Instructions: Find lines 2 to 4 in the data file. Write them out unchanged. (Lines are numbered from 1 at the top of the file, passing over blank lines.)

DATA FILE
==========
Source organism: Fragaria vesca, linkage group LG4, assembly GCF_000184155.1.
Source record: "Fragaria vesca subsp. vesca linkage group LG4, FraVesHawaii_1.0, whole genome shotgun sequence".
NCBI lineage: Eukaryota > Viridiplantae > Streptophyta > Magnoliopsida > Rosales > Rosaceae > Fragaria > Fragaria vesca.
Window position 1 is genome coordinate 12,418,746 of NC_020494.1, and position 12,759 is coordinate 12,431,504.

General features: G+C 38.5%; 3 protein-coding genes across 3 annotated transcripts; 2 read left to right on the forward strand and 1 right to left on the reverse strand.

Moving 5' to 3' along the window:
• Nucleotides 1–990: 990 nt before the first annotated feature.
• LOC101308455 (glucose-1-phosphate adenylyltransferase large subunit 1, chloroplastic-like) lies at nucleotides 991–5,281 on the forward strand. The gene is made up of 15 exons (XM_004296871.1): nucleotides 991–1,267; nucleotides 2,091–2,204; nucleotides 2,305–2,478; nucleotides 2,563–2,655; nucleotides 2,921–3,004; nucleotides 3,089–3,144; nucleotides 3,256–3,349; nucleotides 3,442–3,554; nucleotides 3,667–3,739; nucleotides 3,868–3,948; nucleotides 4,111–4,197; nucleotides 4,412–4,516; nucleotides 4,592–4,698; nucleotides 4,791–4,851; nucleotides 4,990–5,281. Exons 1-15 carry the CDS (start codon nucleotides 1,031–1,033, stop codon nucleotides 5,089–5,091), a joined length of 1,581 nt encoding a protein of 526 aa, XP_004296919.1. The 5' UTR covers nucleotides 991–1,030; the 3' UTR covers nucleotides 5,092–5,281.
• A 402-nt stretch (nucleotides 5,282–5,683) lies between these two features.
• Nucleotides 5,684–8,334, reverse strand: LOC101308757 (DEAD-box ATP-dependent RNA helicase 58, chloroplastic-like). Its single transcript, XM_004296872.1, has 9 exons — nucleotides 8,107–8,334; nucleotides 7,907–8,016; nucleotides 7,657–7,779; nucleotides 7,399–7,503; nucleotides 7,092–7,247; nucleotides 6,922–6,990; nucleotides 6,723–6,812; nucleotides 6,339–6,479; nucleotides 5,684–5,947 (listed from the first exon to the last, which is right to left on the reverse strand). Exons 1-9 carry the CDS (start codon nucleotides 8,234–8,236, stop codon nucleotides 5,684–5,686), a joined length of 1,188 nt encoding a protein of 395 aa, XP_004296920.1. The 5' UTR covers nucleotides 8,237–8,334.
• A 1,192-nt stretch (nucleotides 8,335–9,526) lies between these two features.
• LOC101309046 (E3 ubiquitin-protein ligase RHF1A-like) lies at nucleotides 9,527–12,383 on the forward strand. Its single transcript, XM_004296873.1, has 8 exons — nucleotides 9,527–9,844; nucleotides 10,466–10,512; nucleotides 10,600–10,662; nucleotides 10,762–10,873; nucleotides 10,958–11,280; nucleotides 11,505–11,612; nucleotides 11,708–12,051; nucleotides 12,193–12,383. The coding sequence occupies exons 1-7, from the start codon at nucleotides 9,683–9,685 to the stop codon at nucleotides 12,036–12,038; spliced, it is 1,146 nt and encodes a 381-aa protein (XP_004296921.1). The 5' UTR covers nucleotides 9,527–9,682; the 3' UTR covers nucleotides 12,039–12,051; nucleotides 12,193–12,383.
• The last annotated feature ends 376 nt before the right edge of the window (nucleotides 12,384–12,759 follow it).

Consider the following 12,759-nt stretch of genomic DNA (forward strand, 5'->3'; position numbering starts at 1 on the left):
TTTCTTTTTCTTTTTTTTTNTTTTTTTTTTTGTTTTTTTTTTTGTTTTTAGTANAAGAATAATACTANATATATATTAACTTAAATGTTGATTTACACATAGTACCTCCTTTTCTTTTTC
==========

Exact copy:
Source record: "Fragaria vesca subsp. vesca linkage group LG4, FraVesHawaii_1.0, whole genome shotgun sequence".
NCBI lineage: Eukaryota > Viridiplantae > Streptophyta > Magnoliopsida > Rosales > Rosaceae > Fragaria > Fragaria vesca.
Window position 1 is genome coordinate 12,418,746 of NC_020494.1, and position 12,759 is coordinate 12,431,504.